Former leader of the INLA prisoners in the H-Blocks, O’Hara came from a staunchly republican family and was much respected in his native Derry. The night of his death saw sustained rioting on the streets of Derry. The RUC replied with volleys of plastic bullets, murdering 45-year-old Harry Duffy in the process. Two days earlier they had murdered 12-year-old Carol Ann Kelly in Twinbrook.
Repeating their actions with the Francis Hughes cortege, the RUC hijacked O’Hara’s remains. Long Kesh Governor Stanley Hilditch had informed the family that the remains had been taken to Omagh, where they could be collected. About 4:30am the RUC phoned Derry with a heartless message: “If you want to collect this thing you had better do it before daylight.”
They were determined to prevent a daytime cortege. In a sickening development it emerged (after the body was finally retrieved by the grieving family) that the RUC ghouls had mutilated the body.
• Funeral of Patsy O’Hara, Derry. (Below) Patsy O’Hara pictured in his prison cell just one week before he died and on the day before Francis Hughes’s funeral. The film was smuggled out but unfortunately the camera and a miniature tape-recorder were discovered by the prison authorities two days later in the cell of Raymond McCreesh
The funeral, the biggest in the city since the Bloody Sunday civil rights massacre funerals of 1972, was addressed by a number of people.
Chairing the proceedings was James Daly, husband of murdered anti-H-Block activist Miriam Daly. Patsy’s brother, Seán, compared Charles Haughey to Pontius Pilate and said the Hunger Strikes were an important victory for the cause of Irish freedom as the whole world could now see the callousness of the British.
The deaths of McCreesh and O’Hara in the H-Blocks took place against an increasingly violent backdrop outside the prison. The IRA was mounting increasingly effective military operations against the British Army, with five British soldiers killed in an ambush at Altnaveigh, south Armagh.
The British crown forces attempted to crush rising nationalist anger. In addition to the plastic bullet deaths of Carol Ann Kelly and Harry Duffy, there was a wave of indiscriminate plastic bullet attacks that left hundreds injured, many of them seriously, including Paul Lavelle (15) from Ardoyne who was left in a coma.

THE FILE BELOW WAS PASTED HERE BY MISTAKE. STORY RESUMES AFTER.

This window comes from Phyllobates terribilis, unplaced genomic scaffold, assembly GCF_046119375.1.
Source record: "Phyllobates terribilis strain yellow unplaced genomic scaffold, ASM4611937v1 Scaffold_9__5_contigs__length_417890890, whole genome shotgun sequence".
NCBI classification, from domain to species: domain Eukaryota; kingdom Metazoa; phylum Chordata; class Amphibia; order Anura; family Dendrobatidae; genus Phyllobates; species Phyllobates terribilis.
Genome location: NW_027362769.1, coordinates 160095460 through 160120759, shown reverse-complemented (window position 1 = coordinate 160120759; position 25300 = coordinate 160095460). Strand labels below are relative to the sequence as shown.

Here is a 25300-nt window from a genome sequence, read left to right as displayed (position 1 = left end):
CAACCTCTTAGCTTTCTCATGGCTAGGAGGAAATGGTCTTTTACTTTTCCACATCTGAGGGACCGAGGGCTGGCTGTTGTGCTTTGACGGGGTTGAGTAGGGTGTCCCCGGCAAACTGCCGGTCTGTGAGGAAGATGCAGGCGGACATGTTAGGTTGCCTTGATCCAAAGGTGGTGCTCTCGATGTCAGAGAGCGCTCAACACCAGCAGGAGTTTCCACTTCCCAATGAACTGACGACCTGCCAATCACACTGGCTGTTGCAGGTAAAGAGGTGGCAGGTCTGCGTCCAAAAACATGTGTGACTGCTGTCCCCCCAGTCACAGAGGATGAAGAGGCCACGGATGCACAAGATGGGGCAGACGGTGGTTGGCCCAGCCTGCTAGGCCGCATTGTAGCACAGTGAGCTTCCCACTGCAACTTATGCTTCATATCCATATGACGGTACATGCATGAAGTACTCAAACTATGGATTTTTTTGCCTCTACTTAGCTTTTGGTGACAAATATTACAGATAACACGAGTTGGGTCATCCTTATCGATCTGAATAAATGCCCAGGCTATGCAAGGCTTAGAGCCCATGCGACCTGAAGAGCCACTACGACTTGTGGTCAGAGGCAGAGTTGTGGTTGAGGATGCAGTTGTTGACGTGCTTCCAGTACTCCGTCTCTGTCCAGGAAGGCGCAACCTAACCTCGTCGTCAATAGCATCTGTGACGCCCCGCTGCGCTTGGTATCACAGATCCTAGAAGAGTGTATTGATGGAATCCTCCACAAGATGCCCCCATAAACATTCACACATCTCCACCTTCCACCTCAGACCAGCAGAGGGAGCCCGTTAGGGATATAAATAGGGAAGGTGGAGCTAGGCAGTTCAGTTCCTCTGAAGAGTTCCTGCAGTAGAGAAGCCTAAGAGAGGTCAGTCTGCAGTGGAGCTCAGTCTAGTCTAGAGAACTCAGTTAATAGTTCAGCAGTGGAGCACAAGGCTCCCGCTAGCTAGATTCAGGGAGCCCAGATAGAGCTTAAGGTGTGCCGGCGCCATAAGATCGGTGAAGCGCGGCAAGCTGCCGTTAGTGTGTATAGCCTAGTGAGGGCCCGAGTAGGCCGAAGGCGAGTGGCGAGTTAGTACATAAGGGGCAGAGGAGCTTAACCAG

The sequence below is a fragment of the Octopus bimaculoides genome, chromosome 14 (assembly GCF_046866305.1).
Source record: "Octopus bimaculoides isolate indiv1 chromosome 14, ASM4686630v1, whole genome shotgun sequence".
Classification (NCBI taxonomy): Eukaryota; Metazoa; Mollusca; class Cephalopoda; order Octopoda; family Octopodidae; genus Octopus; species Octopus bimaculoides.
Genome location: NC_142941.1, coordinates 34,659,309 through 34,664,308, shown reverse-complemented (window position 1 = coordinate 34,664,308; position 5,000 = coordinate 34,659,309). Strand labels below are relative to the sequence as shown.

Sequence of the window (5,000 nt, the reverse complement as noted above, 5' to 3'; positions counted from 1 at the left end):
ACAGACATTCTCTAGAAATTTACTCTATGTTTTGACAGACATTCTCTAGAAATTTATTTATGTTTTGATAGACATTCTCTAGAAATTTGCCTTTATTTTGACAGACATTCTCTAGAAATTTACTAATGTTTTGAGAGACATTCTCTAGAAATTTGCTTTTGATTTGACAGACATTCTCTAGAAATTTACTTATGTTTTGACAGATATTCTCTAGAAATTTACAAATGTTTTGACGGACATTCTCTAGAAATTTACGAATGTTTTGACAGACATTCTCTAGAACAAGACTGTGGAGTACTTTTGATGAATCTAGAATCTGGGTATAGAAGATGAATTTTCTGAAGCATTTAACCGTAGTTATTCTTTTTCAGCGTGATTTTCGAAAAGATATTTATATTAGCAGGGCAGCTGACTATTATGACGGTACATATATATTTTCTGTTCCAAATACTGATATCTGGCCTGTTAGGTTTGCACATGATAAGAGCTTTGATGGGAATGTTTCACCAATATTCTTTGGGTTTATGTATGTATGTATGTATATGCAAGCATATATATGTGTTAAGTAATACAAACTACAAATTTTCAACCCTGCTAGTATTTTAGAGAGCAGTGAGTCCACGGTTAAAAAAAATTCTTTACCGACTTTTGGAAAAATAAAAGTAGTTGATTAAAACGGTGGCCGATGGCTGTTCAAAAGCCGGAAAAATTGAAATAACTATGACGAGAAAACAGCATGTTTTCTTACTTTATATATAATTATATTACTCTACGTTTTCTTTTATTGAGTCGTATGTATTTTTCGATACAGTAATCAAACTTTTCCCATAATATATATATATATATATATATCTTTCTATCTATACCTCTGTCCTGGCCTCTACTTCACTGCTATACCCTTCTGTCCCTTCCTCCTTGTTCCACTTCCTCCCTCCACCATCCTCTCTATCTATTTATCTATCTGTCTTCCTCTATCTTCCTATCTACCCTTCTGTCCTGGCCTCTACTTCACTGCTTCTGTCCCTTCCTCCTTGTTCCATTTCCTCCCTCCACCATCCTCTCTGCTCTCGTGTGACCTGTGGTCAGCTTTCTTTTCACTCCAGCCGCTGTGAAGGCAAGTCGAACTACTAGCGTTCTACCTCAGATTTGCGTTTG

The Hunger Strike was causing a huge outcry in the 26 Counties and Taoiseach Charles Haughey was forced to give the impression of doing something, particularly in light of an impending general election on 11 June. He promoted as a serious initiative an intervention by the European Commission on Human Rights that amounted to nothing.
Just two days before her brother died, Haughey met with Patsy O’Hara’s sister, Elizabeth, during which he gave the impression that a development involving Europe was imminent and asked her for a contact number at which she could be reached. The following morning she got a call summoning her to Government Buildings in Dublin. Haughey was still pushing the European Commission angle but told Elizabeth that Patsy would have to come off the Hunger Strike to give time for a complaint to be made to the Commission. It was clear at this point that the Commission was just a diversion. Elizabeth O’Hara broke off all contact with Haughey.
There was mounting anger on the streets in the 26 Counties. Although the H-Block campaign committee was determinedly non-violent as a matter of strategy, there was a wave of incidents across the state such as the 23 May torching of a bus belonging to English fishermen in Ballinamore, County Leitrim. In a vain attempt to distract from the real issue, an Irish Government summit was called with much fanfare to discuss “escalating violence”.
A statement from the Catholic Cardinal, Tomás Ó Fiaich, said:
“Raymond McCreesh was born in a community that has always proclaimed that it is Irish, not British. When the Northern Troubles began he was barely 12, a very impressionable age at which to learn discrimination. Those who protested against it were harassed and intimidated. Then followed Burntollet, the Bogside, Bombay Street and Bloody Sunday in Derry – all before he was 15.”
The Cardinal went on to say that McCreesh would never have been in jail had it not been for the abnormal political situation.
“Who was entitled to judge him?” he asked.
The 20 May local elections in the Six Counties saw a number of H-Block candidates elected. Amongst them was Raymond McCreesh’s brother, Oliver.
International support for the Hunger Strikers soared. There were daily demonstrations in the United States. Thousands marched in protest through New York on the Saturday after the deaths of McCreesh and O’Hara. Amongst the countries that saw demonstrations, many of them large, were Australia, Norway, Greece, France and Portugal.
The deaths of Raymond McCreesh and Patsy O’Hara – who had started the strike on the same day, died on the same day and were born within a fortnight of each other in February 1957 – marked a critical escalation in the prison struggle as well as the struggle outside the prisons walls.